- ticket title
- French Foreign Minister: Libyan Key Players Convinced Solution to Crisis is Political
- Russian Foreign Minister: Armed Confrontation in Libya Created Security Vacuum
- Regular Meeting of Committee for Restructuring Universities Convened
- GNA Minister of Education Meets Deputy UN Special Representative for Humanitarian Affairs
- GNA Minister of Local Government Meets Mayor and Members of Local Council of Derj
The following is a near‑verbatim transcript of today’s noon briefing by Stéphane Dujarric, Spokesman for the Secretary‑General.
In a short while, I will be joined by Richard Kollodge, the Editor of the UNFPA’s [United Nations Population Fund] State of World Population 2017. He will brief you on the launch of the report entitled “Worlds Apart: Reproductive health and rights in an age of inequality”.
And before we get to Richard, after we are done with my questions, we will have Brenden [Varma] brief you on behalf of the President of the General Assembly.
The Under‑Secretary‑General for Political Affairs, Jeffrey Feltman, just concluded a five‑day visit to Myanmar today. In Yangon and Nay Pyi Taw, he met with State Counsellor Daw Aung San Suu Kyi and Armed Forces [Tatmadaw] Commander‑in‑Chief Senior General Min Aung Hlaing, among other officials, as well as with representatives of Myanmar’s civil society.
Most of Mr. Feltman’s discussions focused on the situation in Rakhine State and the plight of the hundreds of thousands of refugees who have fled to Bangladesh in the aftermath of the 25 August attacks on security positions and subsequent military action. Mr. Feltman reiterated the Secretary‑General’s call that aid workers be given full and unhindered access to northern Rakhine State and that refugees be allowed voluntary, safe and dignified return to their place of origin.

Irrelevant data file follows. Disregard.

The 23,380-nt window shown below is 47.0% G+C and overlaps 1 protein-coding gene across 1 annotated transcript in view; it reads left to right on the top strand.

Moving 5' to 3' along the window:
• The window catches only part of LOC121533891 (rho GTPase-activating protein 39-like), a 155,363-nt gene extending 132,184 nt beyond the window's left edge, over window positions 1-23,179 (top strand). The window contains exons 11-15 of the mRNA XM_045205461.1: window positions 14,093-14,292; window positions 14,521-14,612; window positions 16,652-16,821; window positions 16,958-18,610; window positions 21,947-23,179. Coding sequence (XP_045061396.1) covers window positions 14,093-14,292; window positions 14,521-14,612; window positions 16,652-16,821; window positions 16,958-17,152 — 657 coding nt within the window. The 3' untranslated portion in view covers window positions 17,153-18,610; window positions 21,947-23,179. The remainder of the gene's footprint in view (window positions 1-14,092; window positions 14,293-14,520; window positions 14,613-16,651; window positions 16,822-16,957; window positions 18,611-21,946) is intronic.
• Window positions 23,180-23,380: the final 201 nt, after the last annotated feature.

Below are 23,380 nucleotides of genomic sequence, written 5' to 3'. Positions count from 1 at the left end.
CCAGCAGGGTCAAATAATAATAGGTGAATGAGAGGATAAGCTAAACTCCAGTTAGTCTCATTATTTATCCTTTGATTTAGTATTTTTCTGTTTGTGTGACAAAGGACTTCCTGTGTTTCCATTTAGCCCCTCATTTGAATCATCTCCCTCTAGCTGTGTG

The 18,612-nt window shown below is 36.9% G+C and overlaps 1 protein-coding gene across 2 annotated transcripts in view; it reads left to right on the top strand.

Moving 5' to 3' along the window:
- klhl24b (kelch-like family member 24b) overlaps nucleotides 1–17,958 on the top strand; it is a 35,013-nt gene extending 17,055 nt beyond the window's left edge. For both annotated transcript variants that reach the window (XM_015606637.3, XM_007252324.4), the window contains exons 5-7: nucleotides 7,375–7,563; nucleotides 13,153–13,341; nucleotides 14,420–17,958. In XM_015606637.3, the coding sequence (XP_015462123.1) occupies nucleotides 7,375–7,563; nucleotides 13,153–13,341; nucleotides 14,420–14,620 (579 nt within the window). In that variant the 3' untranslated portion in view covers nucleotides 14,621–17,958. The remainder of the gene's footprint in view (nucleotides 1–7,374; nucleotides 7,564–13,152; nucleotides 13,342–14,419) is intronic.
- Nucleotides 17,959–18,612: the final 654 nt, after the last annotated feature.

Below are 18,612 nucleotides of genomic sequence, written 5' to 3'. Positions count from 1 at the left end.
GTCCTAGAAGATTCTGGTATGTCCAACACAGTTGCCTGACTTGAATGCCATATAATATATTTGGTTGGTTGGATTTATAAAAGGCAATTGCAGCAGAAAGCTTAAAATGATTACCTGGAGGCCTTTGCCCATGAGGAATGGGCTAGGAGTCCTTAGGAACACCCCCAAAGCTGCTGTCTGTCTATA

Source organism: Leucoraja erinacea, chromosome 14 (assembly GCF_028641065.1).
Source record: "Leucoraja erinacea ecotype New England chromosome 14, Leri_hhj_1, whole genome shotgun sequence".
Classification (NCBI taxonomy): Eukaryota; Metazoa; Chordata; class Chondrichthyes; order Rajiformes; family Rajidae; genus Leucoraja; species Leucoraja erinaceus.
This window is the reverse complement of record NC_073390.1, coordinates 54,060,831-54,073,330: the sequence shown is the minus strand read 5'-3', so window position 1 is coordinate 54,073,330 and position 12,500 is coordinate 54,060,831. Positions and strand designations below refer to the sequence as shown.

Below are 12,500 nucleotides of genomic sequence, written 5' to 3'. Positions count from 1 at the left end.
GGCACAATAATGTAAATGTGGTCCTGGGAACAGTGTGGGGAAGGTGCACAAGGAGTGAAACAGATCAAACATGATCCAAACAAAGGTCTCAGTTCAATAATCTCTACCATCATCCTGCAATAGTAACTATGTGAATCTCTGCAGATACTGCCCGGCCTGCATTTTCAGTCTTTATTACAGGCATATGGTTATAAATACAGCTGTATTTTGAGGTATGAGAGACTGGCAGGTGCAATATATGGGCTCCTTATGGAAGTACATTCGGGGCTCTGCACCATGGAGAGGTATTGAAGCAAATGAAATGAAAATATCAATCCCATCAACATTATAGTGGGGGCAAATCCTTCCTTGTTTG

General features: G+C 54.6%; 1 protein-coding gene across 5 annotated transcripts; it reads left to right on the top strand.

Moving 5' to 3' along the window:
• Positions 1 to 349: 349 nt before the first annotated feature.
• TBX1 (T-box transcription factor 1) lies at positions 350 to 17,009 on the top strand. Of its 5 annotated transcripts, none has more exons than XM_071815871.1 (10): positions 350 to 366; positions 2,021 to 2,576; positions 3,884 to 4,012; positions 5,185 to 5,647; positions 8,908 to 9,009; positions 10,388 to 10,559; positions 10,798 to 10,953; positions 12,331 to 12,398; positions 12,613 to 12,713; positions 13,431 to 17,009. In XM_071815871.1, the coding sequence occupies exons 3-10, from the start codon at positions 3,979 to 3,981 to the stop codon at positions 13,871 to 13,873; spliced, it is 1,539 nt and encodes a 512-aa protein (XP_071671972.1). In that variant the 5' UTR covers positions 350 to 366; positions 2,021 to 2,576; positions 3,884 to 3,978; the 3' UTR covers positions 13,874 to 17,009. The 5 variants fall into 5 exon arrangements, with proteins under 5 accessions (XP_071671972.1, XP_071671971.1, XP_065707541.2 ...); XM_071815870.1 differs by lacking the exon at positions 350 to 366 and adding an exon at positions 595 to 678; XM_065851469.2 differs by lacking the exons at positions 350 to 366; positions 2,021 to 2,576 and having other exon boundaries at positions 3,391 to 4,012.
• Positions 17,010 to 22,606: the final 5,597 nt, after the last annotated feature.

Acknowledging the announcements by the Government of Myanmar on addressing humanitarian concerns in Rakhine State and the return of refugees from Bangladesh, Mr. Feltman encouraged the authorities to utilize the capacities, best practices, and extensive experience of the United Nations to help assure that stated intentions could be implemented in a timely and effective manner.
In northern Rakhine State, Mr. Feltman saw dozens of burned and destroyed villages by air and visited several communities affected by the recent violence. He also visited internally displaced persons’ camps outside Sittwe that were set up in 2012. He saw how, in addition to the documented endemic discrimination against the Rohingya population, socioeconomic challenges adversely affect all communities in Rakhine State.